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The Swiss Army Knife is likely to the most well-known knife in the world. Something about its name, distinctive red handle, and the fact it was one of the first successful multi-tools has cemented its place into our cultural collective. Swiss Army Knife is even a misnomer because American GI’s couldn’t properly pronounce the German phrase for Officer’s Knife. However, the new name stuck. The Swiss Army knife became an icon that went to the moon, gave MacGyver a favorite tool, and became a Boy Scout’s best friend.
The Swiss Army knife is more than a knife, as I mentioned above it’s a multi-tool. It contains anywhere from three to a dozen or so different tools. The Swiss Army Knife I have from Victorinox is called the Hiker and packs 9 tools in a pocket-sized package. The Hiker’s size, price, and tools make it one of my favorite Swiss Army knives. The Victorinox brand is the only real Swiss Army Knife and the Hiker is a great representative of the brand.
General Dimensions and Blade Details
The Hiker is a mid-size Swiss Army Knife with a long and short blade. The long blades is roughly 2.5 inches long and the short blade is 1.5 inches long. The handle is 3.5 inches long if you just measure the handle, with the lanyard attachment ring it’s about 4 inches total. The blade is a drop point that’s not exceptionally pointy.
Pointy enough to poke things and to open up cardboard, paper, and plastics. There is no lock on this model and this is a traditional slipjoint style knife. The blade has a nice fat belly to it for cutting deep with a short blade. Perfect for cutting up oranges nice and clean during a picnic, or cutting through thin rope and cordage. It’s a blade well suited for 99% of the tasks I put knives through. 95% when hunting season is in play.
Victorinox doesn’t advertise its steel type, but it’s nothing fancy. On a sub 30 dollar multi-tool, you can’t expect 154CM. The blade can get pretty darn sharp and it’s also really easy to sharpen. You can get it licked up in about 3 swipes per side on a wet stone. The downside is that it gets dull fast.
Not like after a day of work, but like an hour’s worth or even less. It dulls quick, one day while stocking the office printers I dulled it cutting through the plastic wrap around the paper boxes and the plastic straps holding their lids on. If you carry a pocket sharpener you can quickly get your edge back though. You can also swap to the smaller blade and keep going should the larger get dull.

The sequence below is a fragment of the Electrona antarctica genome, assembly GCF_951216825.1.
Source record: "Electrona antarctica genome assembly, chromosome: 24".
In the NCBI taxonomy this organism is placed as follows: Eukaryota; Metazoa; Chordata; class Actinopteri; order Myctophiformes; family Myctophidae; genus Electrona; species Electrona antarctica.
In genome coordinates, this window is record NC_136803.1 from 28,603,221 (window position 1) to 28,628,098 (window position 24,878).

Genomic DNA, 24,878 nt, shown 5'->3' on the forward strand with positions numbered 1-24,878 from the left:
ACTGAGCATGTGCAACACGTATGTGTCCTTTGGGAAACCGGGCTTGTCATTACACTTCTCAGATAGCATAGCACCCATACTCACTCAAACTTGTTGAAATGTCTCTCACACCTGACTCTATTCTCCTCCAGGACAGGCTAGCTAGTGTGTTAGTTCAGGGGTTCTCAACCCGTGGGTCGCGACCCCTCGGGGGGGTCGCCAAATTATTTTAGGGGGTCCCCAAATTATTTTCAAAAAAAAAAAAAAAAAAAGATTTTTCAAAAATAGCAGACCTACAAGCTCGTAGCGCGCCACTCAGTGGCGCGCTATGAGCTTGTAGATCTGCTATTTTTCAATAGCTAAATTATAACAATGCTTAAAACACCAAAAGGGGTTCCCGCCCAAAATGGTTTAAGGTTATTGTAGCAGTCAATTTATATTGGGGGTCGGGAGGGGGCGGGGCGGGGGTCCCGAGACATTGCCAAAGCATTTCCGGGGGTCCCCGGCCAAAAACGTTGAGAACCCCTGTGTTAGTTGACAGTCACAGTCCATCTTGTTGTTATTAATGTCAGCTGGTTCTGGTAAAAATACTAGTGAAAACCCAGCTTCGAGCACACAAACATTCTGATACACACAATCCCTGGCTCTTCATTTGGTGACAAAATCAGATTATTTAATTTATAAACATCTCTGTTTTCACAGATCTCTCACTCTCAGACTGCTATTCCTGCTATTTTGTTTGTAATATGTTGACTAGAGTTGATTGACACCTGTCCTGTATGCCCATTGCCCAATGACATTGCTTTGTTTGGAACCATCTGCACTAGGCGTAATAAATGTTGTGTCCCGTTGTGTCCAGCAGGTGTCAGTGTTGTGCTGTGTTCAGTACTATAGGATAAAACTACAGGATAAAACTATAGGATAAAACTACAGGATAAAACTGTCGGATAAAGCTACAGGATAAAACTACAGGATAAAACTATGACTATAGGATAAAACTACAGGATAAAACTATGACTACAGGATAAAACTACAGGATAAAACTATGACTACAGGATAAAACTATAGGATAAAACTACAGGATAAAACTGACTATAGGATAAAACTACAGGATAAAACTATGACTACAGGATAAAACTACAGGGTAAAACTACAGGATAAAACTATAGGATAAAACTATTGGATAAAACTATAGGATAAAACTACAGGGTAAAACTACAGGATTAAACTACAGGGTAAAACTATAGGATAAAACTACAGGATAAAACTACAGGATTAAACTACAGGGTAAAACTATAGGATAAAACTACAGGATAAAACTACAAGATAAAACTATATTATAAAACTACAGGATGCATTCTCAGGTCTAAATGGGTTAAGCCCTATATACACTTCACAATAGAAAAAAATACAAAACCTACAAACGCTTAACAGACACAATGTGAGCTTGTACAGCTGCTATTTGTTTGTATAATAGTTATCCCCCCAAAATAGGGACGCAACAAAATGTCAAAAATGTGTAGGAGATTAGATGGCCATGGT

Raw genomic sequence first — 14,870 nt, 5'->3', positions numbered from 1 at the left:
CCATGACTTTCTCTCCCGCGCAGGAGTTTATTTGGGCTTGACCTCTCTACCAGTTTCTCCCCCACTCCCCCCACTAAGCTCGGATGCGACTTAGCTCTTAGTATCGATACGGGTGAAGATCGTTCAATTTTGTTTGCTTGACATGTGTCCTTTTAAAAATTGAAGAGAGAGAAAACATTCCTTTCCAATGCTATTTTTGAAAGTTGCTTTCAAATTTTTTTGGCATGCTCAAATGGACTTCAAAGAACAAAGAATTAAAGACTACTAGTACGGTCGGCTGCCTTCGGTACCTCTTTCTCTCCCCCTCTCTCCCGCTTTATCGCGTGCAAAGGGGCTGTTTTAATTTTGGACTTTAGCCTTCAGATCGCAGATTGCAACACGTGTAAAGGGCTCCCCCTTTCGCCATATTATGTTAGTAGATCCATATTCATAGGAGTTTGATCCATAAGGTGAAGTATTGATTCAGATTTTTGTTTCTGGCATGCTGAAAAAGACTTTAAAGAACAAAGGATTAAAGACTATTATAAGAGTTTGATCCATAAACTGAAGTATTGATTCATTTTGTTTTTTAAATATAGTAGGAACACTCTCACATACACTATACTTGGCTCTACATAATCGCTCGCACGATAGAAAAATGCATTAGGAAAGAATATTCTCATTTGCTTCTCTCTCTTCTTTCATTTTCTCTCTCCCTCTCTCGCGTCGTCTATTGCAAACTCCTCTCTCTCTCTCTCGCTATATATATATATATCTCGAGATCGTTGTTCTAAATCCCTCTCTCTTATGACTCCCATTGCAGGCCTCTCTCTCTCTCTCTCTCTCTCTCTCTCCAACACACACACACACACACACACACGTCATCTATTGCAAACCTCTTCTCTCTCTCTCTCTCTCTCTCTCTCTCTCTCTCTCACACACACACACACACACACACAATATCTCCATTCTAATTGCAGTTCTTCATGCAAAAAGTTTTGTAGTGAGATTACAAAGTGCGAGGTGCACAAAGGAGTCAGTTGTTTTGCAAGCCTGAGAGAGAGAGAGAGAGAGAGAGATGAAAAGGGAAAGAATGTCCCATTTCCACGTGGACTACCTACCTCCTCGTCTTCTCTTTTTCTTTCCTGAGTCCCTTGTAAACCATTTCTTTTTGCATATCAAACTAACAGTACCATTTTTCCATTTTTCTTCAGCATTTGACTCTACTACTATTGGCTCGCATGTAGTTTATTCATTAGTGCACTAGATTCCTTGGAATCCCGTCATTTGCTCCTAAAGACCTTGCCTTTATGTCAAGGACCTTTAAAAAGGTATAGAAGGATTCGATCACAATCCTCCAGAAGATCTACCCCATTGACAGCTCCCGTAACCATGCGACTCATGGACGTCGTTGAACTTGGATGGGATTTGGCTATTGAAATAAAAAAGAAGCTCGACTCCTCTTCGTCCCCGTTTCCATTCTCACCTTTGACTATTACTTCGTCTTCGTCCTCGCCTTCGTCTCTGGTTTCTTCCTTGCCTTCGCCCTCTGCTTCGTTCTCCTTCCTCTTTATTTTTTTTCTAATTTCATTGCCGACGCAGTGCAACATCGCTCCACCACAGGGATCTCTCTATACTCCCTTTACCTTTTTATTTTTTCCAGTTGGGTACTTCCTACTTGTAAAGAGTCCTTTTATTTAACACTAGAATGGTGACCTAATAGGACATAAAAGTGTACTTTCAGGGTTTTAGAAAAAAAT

Corrosion wise the knife holds up. Summers in Florida are no joke and they make me sweat a ton. Anything in my jeans pockets is going to be exposed to sweat, and this knife has never rusted. Living in a coastal air the salt is in the air and still it’s never seen a lick of the red death.
Handle and Ergonomics
The Hiker is a small, but a somewhat fat knife. The total length of the handle is 3.5 inches, but it’s also a little over half an inch thick. It’s thick because have to contain 7 folding tools, a tweezer, and a toothpick.
Five tools fold in the front and two in the rear. In total, you get three different drivers, a can opener, a bottle opener, a saw, a reamer, and the aforementioned tweezers and toothpick. While thick, the iconic, red plastic grip scales round it out for a comfortable overall grip.
The grip allows you to employ every tool comfortably. It’s thick and supportive nature does make it easy to work with and avoid pain and fatigue when doing something that takes time, like opening a can. As a side note, I’ve only used it once to open a can of Hormel chili and it works, just slowly. That thick handle is a must-have for opening cans or using any other leverage-based actions. It’s thick and isn’t going to bend, break, or slip.
The grip is texture free and doesn’t necessarily grip your hand. If your hands are wet you may not be able to keep a great grip when doing heavy work. While the tools all stick out just a hair from the handle I don’t find their presence uncomfortable when gripping the Hiker. My only discomfort is that key chain attachment piece hitting my pinky and annoying me when I use the blade.
The Hiker is a very light tool and only weighs 2.7 ounces. I often forget which pocket I put it in because I can hardly feel it. The smooth handles certainly make a comfortable to carry knife since nothing pokes or rubs your leg throughout the day.
Deployment and Lockup
The slipjoint system makes sure the tools and blades all stay in the handle until you force them out. There is never a worry of a tool or blade deploying in your pocket. The tools are all relatively easy to pull out, but you will need both hands to do so.
Once a tool or blade is out it takes a fair bit of force to put it back. However, you can close the tool with a single hand. Many of the tools are combination types and the lock-up and deployment work just as well when you are opening a can as it does when driving a screw.
Victorinox Hiker Review – Final Thoughts
The Victorinox Hiker is a handy little knife for everyday carry or the occasional trip to the woods. This little Swiss Army knife packs a ton of capable tools in it’s small and easy to use package. The Hiker is also a great choice for keeping a knife in a bug out bag, or in a car in case of emergency. It covers all your basics whilst still being relatively cheap and affordable.
It could also be a great choice for a young boy or girl responsible enough to own a knife. The Hiker is the absolute last knife many would compare to a weapon, and it’s short blades and lack of a lock ensures it’s legal across the board. Additionally, the somewhat dull point and easily dulled blade limits a young person’s ability to hurt themselves. The need for a good fresh sharpening will also hone their skills with a whetstone.
Whatever reason you choose the Hiker you can know that it’s a great knife at a low price.